3 Ways to Highlight Your Volunteer Work on Applications
As a Red Cross volunteer, you work hard to help your community through countless hours of service. Not only is this work important to your personal growth, it is also beneficial to you when applying to college and graduate school. These institutions want students who give back to their communities, and your Red Cross volunteer work is a great way to show them you are the applicant they need in their program!
Here are 3 ways to highlight your volunteer work on applications:
- Activities/Service Section of Application
This section of the application is used to quickly highlight your extracurricular activities and life experiences in a clear and concise manner. Many application readers skim this section first in hopes of getting a broad, yet informed, view of the applicant.
*Key Tip: be sure to include the number of hours you volunteered, dates of involvement, and a supervisor/reference if needed. These can be downloaded from Volunteer Connection using the “Print Hours” tab on the Hours Tool
Example: American Red Cross of Greater New York Volunteer; 2012-2015; 5 hours/week; Reference: Jane Smith (555)-555-5555, email@example.com
- Resume and Curriculum Vitae (CV)
This supplemental piece of your application should include all professional, extracurricular, and educational experiences in your life thus far. Many application readers only get a chance to see this part of your application or spend most of their time reviewing this, since it captures the essence of your involvement most completely.
*Key Tip: be sure to include all leadership roles, specific responsibilities, and useful metrics to communicate the extent of your involvement with the activity.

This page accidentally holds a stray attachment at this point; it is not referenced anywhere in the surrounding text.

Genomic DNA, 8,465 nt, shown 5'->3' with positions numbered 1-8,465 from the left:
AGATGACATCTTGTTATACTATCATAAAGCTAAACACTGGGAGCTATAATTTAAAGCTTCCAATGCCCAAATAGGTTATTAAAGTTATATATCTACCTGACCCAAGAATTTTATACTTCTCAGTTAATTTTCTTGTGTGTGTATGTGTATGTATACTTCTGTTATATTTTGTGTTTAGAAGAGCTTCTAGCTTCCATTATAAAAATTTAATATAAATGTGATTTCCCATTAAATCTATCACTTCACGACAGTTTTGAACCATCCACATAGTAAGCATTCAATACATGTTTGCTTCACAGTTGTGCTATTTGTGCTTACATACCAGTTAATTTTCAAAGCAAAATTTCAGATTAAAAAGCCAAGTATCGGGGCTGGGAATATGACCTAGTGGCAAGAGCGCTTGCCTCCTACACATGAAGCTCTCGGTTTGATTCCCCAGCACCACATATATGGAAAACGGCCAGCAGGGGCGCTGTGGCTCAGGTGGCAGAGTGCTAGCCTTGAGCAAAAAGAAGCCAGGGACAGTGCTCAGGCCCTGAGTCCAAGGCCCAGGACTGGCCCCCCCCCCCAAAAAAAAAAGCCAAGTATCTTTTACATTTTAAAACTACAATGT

Example: President, NY High School Red Cross Club; 2014-2015
- Facilitated monthly meetings for club of 50 members
- Grew number of average club events per month from 1 to 3
- Led team of 4 volunteers for annual volunteer recognition banquet
This part of your application is your chance to focus on how your volunteer experience has helped shape who you are. Rather than reiterate your positions and responsibilities, focus on the emotional aspects of your volunteer work and reflect on the impact your involvement had on others.
*Key Tip: be sure to include a story of when you volunteered with the Red Cross. Sharing a specific moment helps application readers get a better understanding of who you are and why you do what you do.
Example: When teaching middle school students about disaster preparedness, I learned about the value of investing in younger generations and communicating valuable information in a way in which children find fun. The Pillowcase Project introduced me to teaching and helped inform my decision to major in Early Childhood Education in college.
Take Home Message
Your Red Cross volunteer work is important to you, your community, and your future! While your volunteer work will likely pop up in several sections of your application, highlight different aspects of your involvement in a way which is both comprehensive and consistent.